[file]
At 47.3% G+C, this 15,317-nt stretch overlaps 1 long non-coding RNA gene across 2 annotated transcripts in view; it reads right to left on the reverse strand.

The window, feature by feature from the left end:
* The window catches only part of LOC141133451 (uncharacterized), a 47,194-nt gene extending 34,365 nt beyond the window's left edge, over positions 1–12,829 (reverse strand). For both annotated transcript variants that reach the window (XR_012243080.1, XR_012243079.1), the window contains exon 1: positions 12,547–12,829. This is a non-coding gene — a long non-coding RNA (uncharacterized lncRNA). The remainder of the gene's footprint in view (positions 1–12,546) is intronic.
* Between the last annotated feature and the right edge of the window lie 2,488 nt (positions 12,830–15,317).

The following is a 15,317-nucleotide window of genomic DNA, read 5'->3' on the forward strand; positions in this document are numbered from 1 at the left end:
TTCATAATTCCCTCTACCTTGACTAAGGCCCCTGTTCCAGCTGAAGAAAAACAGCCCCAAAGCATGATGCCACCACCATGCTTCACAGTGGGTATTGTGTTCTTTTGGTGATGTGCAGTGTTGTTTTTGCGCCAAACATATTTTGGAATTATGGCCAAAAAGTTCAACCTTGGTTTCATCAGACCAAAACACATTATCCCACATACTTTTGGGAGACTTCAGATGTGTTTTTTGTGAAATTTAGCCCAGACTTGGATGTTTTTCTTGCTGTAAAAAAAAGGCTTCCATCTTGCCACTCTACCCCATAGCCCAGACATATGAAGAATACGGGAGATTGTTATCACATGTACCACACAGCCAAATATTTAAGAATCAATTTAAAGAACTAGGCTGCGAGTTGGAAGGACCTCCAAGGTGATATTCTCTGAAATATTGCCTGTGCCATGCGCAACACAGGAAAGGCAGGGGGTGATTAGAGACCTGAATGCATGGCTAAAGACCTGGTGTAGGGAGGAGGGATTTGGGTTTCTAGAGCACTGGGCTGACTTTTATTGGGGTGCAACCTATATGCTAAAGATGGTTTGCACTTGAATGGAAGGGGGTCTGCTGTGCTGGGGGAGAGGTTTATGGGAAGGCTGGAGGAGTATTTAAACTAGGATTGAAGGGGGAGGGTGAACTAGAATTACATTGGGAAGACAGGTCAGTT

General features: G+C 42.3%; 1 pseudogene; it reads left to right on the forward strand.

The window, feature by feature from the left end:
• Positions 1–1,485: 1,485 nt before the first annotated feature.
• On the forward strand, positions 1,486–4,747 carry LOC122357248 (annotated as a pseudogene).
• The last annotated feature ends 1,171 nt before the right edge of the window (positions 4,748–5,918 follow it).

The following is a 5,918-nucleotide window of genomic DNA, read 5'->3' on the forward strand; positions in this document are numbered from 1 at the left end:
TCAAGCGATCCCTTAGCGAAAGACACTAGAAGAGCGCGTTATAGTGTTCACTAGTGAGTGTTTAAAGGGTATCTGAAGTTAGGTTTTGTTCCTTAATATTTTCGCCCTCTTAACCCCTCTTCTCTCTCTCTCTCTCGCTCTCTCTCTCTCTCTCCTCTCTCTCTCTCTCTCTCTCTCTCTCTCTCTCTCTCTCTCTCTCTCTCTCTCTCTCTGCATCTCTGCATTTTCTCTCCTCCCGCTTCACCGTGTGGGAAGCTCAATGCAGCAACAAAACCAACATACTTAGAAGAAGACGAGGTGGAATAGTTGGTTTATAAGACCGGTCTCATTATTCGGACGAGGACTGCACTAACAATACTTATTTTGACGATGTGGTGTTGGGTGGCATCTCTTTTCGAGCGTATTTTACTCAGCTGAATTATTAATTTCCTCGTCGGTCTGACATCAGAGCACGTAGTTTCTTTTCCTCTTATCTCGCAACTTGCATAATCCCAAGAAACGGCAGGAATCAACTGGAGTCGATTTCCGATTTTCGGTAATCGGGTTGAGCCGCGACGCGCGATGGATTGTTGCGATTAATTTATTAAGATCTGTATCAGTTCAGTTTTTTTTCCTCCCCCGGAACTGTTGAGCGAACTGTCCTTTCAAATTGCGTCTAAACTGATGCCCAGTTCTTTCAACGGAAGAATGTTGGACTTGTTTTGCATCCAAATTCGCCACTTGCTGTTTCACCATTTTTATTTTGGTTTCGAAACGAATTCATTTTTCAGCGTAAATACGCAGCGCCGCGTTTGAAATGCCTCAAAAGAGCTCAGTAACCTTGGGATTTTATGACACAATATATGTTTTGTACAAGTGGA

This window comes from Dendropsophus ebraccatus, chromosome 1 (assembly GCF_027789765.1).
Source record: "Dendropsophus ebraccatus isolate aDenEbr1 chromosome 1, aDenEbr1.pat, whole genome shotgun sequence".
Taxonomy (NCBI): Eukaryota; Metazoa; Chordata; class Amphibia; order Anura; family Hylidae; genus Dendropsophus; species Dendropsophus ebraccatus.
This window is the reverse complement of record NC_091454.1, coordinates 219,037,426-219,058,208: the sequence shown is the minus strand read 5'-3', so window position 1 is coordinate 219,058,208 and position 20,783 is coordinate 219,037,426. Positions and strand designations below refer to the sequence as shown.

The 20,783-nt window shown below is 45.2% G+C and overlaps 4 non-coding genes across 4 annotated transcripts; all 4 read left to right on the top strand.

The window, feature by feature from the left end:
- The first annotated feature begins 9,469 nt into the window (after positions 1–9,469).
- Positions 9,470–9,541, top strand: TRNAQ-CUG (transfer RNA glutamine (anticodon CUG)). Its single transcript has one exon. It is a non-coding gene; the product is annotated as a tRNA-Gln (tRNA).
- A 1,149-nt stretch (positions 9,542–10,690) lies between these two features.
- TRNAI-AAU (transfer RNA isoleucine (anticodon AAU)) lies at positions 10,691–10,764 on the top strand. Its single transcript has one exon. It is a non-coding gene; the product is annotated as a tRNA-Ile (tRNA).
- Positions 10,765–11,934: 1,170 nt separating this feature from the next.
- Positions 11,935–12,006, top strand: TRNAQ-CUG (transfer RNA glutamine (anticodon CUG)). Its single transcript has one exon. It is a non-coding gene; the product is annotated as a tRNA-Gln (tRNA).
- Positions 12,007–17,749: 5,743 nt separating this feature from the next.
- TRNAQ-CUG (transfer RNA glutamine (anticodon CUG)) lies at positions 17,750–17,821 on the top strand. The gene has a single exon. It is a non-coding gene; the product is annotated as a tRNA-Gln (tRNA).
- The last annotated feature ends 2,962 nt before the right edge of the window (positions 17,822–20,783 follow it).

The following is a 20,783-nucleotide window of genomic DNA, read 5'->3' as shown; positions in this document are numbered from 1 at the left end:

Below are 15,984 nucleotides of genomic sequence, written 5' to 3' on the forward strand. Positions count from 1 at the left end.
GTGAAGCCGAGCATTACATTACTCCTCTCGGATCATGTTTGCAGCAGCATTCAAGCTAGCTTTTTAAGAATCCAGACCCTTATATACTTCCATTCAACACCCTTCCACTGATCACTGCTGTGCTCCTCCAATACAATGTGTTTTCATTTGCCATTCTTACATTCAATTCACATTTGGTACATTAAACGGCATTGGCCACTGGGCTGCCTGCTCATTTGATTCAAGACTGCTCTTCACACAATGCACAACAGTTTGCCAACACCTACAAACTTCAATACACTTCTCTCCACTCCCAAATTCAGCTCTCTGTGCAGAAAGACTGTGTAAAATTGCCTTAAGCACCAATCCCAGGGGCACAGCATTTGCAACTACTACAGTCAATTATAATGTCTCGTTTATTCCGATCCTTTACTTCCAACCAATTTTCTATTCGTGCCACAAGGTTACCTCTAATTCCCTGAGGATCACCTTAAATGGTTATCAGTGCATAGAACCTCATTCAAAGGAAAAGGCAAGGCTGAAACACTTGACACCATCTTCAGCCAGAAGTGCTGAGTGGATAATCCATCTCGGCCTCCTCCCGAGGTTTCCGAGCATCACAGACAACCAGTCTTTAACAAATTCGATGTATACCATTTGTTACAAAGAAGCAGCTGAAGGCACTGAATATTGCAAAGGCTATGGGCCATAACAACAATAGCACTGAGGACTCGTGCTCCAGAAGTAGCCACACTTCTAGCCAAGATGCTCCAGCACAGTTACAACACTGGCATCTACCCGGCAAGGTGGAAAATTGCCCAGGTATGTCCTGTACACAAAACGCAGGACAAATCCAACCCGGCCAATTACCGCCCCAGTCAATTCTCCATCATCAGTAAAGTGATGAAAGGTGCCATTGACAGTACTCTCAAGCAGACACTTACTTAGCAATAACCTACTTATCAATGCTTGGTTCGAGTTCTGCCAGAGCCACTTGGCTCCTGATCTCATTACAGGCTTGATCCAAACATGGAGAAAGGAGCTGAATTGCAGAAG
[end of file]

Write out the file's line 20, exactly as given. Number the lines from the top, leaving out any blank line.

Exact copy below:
- The first annotated feature begins 9,469 nt into the window (after positions 1–9,469).